ATLANTA — Believe it or not, Ole Miss walked out of the Georgia Dome with a trophy, or two pieces of one.
This is not the newly minted College Football Playoff trophy, by any means. It’s not even the Floyd of Rosedale.
The Chick-fil-A Kickoff Game awards an old-style leather helmet on a stand The trophy indeed comes in two pieces, so when linebacker Ryan Lewis walked into the locker room with the stand and receiver Laquon Treadwell followed with the leather helmet on his head, they did not break said trophy.
The beauty of college football lies in its unpredictability and volatility.
Roster turnover is largely responsible for the tremendous amount of variability from year to year within the sport. Key graduations, early entries into the NFL Draft, dismissals and a massive influx of tomorrow's stars in the form of bright-eyed freshmen create more personnel turnover in college football than any other major sport in the country.
Perhaps we should have seen the signs for Auburn’s turnaround from winless in the SEC in 2012 to conference champions in 2013.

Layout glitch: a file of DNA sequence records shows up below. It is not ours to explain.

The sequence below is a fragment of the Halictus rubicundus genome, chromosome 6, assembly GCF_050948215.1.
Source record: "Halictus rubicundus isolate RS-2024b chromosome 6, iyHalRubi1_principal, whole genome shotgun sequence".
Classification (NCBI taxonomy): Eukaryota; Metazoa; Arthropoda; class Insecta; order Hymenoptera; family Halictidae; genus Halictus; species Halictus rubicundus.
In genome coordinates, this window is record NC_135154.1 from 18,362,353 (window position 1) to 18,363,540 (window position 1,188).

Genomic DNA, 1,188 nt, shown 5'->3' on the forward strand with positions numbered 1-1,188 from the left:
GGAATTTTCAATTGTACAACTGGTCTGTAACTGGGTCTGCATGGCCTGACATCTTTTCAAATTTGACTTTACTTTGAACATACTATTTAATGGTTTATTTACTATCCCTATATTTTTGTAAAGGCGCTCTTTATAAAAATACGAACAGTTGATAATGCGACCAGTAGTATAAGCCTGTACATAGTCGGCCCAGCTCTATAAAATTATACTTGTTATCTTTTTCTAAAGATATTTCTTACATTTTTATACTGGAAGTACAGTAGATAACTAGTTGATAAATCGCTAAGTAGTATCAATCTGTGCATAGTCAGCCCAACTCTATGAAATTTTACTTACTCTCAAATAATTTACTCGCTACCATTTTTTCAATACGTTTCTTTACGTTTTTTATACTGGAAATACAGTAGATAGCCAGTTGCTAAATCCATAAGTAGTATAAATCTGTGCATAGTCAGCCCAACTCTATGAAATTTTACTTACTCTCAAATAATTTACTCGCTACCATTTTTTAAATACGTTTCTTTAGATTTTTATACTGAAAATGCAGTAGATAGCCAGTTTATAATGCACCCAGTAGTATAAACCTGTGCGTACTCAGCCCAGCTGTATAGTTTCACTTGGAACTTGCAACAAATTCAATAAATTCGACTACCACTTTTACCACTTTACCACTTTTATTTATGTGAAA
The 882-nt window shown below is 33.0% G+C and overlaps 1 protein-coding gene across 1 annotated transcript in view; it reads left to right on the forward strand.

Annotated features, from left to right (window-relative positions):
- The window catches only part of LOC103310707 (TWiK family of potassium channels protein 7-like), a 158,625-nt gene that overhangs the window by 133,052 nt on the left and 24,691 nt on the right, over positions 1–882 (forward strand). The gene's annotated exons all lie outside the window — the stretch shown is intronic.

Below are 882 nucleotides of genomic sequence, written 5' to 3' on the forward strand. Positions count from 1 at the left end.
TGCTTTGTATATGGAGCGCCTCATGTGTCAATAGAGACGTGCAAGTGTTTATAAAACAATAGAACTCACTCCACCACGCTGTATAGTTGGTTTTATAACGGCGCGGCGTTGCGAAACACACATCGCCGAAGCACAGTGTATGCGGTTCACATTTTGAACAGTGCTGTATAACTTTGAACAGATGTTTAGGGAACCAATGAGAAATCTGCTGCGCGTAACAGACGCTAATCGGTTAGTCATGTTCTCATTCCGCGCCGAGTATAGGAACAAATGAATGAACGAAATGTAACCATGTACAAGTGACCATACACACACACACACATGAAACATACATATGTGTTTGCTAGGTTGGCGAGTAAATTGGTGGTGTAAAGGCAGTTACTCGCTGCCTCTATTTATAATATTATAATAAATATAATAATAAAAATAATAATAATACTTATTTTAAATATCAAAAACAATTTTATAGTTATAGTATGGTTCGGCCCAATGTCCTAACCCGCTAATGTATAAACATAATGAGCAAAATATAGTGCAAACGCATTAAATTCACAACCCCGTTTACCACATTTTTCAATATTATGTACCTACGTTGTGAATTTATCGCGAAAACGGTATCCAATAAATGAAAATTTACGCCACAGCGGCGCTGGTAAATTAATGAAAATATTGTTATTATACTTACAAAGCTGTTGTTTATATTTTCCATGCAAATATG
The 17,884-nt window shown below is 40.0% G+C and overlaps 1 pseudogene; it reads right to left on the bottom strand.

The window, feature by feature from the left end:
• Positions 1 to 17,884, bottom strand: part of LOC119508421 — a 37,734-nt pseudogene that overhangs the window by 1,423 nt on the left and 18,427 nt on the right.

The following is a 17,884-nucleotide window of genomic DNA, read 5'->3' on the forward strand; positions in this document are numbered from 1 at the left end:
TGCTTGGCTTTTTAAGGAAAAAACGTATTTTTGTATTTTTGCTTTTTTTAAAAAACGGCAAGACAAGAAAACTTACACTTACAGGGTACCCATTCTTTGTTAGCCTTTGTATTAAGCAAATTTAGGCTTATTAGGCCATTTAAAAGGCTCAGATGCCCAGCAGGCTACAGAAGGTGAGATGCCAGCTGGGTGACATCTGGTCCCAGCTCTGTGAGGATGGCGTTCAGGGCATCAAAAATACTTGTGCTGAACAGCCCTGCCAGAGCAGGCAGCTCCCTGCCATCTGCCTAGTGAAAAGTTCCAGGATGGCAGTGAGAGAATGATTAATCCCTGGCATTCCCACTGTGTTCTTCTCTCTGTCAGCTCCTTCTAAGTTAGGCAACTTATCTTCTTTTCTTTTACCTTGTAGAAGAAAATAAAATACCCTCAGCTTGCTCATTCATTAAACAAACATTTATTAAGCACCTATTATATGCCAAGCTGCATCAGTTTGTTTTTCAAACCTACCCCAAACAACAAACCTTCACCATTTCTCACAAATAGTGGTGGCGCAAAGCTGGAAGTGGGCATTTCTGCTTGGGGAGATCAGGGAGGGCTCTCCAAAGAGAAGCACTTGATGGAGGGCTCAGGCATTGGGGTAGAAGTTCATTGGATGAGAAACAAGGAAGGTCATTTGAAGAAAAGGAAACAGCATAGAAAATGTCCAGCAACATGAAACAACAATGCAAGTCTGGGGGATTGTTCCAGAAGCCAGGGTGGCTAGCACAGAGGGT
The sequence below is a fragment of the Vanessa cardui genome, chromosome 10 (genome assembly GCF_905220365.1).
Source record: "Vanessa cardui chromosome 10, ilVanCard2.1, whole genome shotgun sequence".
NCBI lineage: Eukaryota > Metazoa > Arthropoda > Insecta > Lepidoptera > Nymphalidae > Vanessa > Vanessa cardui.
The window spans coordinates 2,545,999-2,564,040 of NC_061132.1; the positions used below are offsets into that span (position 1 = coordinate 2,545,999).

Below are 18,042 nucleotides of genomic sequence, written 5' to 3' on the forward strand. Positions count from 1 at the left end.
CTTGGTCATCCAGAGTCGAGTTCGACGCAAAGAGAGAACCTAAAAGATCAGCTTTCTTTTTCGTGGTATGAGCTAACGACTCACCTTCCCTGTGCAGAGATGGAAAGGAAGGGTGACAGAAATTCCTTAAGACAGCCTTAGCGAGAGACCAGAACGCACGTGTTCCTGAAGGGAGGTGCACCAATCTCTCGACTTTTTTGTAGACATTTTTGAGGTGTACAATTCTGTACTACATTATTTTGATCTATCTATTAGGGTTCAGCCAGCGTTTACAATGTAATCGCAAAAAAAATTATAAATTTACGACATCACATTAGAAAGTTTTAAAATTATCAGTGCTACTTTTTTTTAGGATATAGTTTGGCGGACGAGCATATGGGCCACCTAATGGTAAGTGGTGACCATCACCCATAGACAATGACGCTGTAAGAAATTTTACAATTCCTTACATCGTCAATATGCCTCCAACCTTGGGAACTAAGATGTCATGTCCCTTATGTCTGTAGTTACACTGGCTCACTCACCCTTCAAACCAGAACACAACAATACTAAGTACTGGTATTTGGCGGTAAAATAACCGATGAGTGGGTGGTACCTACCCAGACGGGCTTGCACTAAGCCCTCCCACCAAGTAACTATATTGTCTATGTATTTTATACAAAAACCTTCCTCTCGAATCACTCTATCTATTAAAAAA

In only his first season as a head coach, Gus Malzahn had an unblemished record in close games at Arkansas State the year before he arrived at Auburn. He was 4-0 in one-score games with the Red Wolves, but Auburn already may have an idea of Malzahn’s composure under pressure.
In 2010 and 2011, Malzahn’s final two seasons as offensive coordinator, Auburn was 10-0 in one-score games.
It's not easy getting college football coaches to honestly comment on another coach, player or team. Most coaches don't want to give opposing teams billboard material, which is why there is a lot of coach speak or overused cliches used during the year.
In order to get an accurate assessment of teams heading into 2014, Athlon asked coaches in the SEC to talk anonymously about their opponents.